A Harlem girl who stans Spike Lee, hasn’t stopped listening to Renaissance and loves everything black culture. Oh yeah, and a firm believer that Juice is the best movie of all time…argue with your mom.
While deep diving into the history of the phrase “We Shall Overcome,” I discovered “Unite,” a screenprint by Barbara Jones-Hogu. Barbara Jones was a founding member of AfriCOBRA (African Commune of Bad Relevant Artists), a Chicago-based organization of black artists started in 1968. The collective believed making and distributing art was a radical act. The typography and striking pose of the raised fists inspire a call to action and celebrate the power of community. It felt reminiscent of the Women’s March in 2017 when women from all over rallied in the name of gender and pay equality, LGBT and civil rights, affordable healthcare, and reproductive freedoms. I wanted to create this poster to encourage everyone to work towards these same goals, whether by donating to a GoFundMe or sharing verified information online, to continue producing the change we want to see.
Creativity is a special kind of magic. Using whatever medium or tools you have, you are creating something the world has never seen because it literally did not exist until you made it. I find great joy in creating something that has the potential to lift someone’s spirits or makes them laugh, or inspire them to take some action. I especially love creating moments specifically for people who love black pop culture.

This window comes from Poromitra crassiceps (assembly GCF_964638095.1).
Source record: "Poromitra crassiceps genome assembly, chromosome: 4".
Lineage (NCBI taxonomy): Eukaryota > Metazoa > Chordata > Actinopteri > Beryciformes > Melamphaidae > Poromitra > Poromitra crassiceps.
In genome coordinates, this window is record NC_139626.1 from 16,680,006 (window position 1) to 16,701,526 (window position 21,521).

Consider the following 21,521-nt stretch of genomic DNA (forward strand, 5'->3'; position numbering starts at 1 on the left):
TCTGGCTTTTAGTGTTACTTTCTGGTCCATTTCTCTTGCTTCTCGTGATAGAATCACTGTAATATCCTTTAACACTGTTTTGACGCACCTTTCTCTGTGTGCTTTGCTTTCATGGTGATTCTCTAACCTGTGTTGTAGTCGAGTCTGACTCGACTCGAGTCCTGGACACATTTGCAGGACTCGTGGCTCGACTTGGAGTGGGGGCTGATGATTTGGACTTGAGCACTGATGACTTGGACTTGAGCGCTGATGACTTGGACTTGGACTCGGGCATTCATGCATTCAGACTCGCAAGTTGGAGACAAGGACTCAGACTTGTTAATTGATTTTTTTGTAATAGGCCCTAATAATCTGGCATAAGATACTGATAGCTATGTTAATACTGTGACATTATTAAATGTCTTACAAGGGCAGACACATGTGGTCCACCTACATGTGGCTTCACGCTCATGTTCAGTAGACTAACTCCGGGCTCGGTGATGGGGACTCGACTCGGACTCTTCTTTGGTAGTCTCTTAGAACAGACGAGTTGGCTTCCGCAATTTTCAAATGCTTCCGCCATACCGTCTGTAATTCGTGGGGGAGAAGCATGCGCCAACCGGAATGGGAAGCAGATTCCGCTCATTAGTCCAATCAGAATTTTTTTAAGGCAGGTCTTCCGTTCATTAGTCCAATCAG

I did not think being a black woman designer in the design industry was a big deal until I once overheard a creative director explain the lack of diversity in the department by saying he did not know any black designers. Unfortunately, that sentiment has been a common theme in my career, where I have often been one of the few, if not the only, black creatives on a project. Simply put, these companies and agencies need to hire more black people. It is only through the varied life experiences and backgrounds that you produce exciting, dynamic, and engaging work that can impact culture. My Twitter feed alone can attest to that.
We need to create more opportunities for black expression to be present. Schools need to invest in their art programs to help train young creatives in black communities and make them aware of job opportunities using creative skills. Companies need to make sure they are regularly hiring these creatives as they bring fresh ideas and unique perspectives. Also, as black creatives, we need to share our experience and knowledge with those following behind so they know how to navigate the industry on an equal footing.
A game-changer would be dropping the degree requirements on job postings. In the year of our Lord 2023, you do not need a whole college degree, student loans included, to be a designer. With the internet, information that was exclusive to art school is now accessible to those who are unable to pursue higher education. As long as you can provide a solid portfolio and can do the work, I think you deserve a shot.